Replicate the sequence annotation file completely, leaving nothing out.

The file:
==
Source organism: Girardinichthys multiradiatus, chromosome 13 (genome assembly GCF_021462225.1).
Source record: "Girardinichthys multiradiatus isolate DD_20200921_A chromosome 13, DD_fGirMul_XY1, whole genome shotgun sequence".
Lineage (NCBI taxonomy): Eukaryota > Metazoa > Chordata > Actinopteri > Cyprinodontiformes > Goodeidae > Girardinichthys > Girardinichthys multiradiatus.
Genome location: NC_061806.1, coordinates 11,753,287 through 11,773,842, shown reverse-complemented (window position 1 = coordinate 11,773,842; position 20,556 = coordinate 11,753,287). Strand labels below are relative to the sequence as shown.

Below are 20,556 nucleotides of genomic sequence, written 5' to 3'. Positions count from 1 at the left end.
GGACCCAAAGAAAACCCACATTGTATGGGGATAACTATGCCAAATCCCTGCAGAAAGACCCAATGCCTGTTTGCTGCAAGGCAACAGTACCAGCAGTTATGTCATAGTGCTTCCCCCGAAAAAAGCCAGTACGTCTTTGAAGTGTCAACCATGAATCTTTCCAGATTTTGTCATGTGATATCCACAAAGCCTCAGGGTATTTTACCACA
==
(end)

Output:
Source organism: Girardinichthys multiradiatus, chromosome 13 (genome assembly GCF_021462225.1).
Source record: "Girardinichthys multiradiatus isolate DD_20200921_A chromosome 13, DD_fGirMul_XY1, whole genome shotgun sequence".
Lineage (NCBI taxonomy): Eukaryota > Metazoa > Chordata > Actinopteri > Cyprinodontiformes > Goodeidae > Girardinichthys > Girardinichthys multiradiatus.
Genome location: NC_061806.1, coordinates 11,753,287 through 11,773,842, shown reverse-complemented (window position 1 = coordinate 11,773,842; position 20,556 = coordinate 11,753,287). Strand labels below are relative to the sequence as shown.

Below are 20,556 nucleotides of genomic sequence, written 5' to 3'. Positions count from 1 at the left end.
GGACCCAAAGAAAACCCACATTGTATGGGGATAACTATGCCAAATCCCTGCAGAAAGACCCAATGCCTGTTTGCTGCAAGGCAACAGTACCAGCAGTTATGTCATAGTGCTTCCCCCGAAAAAAGCCAGTACGTCTTTGAAGTGTCAACCATGAATCTTTCCAGATTTTGTCATGTGATATCCACAAAGCCTCAGGGTATTTTACCACA